The Frogmarch

"I've got to pull up my stakes and roll, man." --Jean-Jacques Libris de Kerouac

Sunday, July 18, 2010

Seven Minutes at the 34 Bus Stop

"Seven Minutes at the Bus Stop" sounds like a junior high party game, but in this case, I was simply on my way to the office on a Saturday afternoon--doesn't happen often, fortunately--and not being in an especially big hurry to get there, opted for the 34 bus over the Metro. When I got to the stop (on a side street just off the main drag through Villeurbanne) and checked the Saturday timetable, I saw I had about 7 minutes to wait. Fortunately I had my notebook with me, so I decided to simply jot down observations for those 7 minutes. Let's go to the, um, action:

A quick survey of the surroundings: Bryan's Cafe on the corner, decorated with flags of the 32 World Cup nations. Across the street, a prewar apartment building with a sculpture of a bicycle on the balcony. Next to that, "Centre de Sophrologie" [relaxation therapy; I'm not sure exactly what that entails], then a dry cleaners, a Residence Retraite [retirement home], and a sales office for a new apartment building going up nearby. Down the street on Boulevard Emile Zola, I can see La Coupole cafe/restaurant, and next to it Cordonnerie Top'Smell [photo]. "Top'Smell"? I've gotten to the point where I can usually understand French puns or sayings, but I really have no idea what they were even going for there. [A cordonnerie is a small shop that cuts keys, re-soles shoes, makes rubber stamps and other odd services like that. They have a distinctly old-school vibe and seem to all be run by friendly old guys with filthy shop aprons.]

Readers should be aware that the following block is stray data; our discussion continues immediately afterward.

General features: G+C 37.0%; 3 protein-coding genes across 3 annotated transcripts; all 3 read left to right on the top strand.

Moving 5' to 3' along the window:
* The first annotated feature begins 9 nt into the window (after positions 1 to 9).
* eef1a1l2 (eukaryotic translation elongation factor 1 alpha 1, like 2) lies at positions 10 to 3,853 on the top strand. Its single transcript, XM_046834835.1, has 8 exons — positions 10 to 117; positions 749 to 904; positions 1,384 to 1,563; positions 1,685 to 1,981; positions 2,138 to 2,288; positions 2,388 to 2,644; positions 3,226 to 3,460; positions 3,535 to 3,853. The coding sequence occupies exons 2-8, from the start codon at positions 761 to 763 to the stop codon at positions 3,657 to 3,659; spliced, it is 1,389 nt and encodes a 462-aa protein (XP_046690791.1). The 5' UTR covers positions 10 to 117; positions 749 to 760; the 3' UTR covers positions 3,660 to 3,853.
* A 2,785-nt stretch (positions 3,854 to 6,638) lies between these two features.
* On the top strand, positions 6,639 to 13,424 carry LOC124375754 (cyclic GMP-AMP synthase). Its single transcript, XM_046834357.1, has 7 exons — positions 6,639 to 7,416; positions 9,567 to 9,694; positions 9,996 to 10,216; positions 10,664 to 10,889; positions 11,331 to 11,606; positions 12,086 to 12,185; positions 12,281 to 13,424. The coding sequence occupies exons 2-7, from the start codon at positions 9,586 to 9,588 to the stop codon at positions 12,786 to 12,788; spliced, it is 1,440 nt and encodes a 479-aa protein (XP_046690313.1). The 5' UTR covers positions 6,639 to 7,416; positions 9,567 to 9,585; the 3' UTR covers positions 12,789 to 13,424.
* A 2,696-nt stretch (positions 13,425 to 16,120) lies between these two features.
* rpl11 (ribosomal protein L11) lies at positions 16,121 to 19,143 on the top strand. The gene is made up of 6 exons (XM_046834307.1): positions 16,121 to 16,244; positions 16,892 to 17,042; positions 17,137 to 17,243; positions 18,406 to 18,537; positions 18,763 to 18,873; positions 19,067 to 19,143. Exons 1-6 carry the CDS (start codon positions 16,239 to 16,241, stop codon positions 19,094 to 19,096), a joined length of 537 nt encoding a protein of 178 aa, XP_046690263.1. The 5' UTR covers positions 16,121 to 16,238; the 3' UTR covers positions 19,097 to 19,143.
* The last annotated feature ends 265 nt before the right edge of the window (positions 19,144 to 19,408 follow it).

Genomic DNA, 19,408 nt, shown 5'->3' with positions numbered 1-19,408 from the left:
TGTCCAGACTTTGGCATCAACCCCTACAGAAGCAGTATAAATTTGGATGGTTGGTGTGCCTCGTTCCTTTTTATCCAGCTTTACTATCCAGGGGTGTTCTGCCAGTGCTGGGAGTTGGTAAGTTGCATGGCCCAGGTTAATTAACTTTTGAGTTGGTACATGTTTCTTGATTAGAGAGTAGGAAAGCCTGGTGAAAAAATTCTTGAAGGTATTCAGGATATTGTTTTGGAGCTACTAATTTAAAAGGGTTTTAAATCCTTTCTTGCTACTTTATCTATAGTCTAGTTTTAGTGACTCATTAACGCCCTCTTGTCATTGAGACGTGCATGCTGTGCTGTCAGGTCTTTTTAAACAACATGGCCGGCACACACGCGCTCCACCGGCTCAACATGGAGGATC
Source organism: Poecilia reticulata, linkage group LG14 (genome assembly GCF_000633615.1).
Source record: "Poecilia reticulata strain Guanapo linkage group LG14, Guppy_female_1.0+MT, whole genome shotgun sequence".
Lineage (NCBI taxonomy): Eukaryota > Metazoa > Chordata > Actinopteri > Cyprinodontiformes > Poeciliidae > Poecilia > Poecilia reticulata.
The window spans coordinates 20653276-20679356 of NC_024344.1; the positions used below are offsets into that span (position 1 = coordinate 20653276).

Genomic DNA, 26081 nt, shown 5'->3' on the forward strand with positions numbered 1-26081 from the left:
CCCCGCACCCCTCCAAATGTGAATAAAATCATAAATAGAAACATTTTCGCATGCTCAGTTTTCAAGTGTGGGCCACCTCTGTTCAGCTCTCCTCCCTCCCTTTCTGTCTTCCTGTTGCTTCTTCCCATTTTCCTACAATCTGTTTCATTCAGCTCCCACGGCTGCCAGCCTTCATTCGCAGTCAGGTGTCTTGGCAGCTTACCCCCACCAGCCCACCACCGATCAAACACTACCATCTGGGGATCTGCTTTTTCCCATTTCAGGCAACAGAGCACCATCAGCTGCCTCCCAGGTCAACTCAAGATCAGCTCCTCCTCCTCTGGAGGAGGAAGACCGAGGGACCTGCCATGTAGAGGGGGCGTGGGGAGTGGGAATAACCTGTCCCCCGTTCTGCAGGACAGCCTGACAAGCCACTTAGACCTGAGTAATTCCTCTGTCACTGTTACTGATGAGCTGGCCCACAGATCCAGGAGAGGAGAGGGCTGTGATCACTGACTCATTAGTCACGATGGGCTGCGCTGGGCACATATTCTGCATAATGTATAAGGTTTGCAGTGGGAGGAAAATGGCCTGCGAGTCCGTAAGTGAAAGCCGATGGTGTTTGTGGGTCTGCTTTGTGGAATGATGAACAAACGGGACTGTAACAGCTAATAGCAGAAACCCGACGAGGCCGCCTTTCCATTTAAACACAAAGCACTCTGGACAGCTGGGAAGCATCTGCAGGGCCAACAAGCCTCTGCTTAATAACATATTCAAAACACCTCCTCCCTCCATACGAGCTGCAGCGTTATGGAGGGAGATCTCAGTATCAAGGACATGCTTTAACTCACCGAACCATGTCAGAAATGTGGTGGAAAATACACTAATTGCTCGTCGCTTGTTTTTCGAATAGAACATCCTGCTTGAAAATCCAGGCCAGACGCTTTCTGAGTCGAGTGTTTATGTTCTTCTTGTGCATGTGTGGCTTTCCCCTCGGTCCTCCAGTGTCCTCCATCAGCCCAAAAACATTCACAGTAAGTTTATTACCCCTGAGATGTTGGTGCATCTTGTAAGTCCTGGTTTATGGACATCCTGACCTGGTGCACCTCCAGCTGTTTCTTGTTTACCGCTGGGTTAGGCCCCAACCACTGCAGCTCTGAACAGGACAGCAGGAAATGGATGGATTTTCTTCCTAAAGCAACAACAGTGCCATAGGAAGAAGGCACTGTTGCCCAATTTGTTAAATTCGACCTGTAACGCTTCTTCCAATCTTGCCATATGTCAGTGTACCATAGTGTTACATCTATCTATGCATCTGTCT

Behind me is a restaurant whose name I cannot read from here, but letters painted on the window proudly proclaim that it has a Salle Climatisee [air-conditioned dining room]. This is a narrow one-way street with cars parallel-parked on both sides, some real beaters of 80s and 90s vintage. An elderly woman waits in the glass-walled lobby of the retirement home, looking up the street for her ride.

A skinny guy, 40s-50s, walks up and asks me if I have a scrap of paper he can have to leave a note at the Grossiste Materiel Coiffure [wholesale beauty supply] shop, which is closed for lunch. I don't want to tear up my notebook so I give him the back page of the IRS Form 1040 Instructions I happen to have with me [Fun fact: If you live overseas you get an automatic extension on your tax return].

A guy on a bike rattles by-- his front mudguard is loose. Several people pass carrying baguettes from the boulangerie around the corner. It is impossible to carry a baguette discreetly.

A young couple walks up to the bus stop. The dude is wearing a T-shirt that says on it in large letters in English: "Mustache Never Dies". This would have made some sense if there was a picture of Chuck Norris or something on it, but there is not. Just the text.

They check the schedule. "1:15?"
"No, it's Saturday, look here. 1:21," she says.
Dude leans against the bus shelter to use it as a windbreak, and lights a cigarette, takes a drag. He looks up. "Ah, merde alors!" The 34 bus has just turned the corner.


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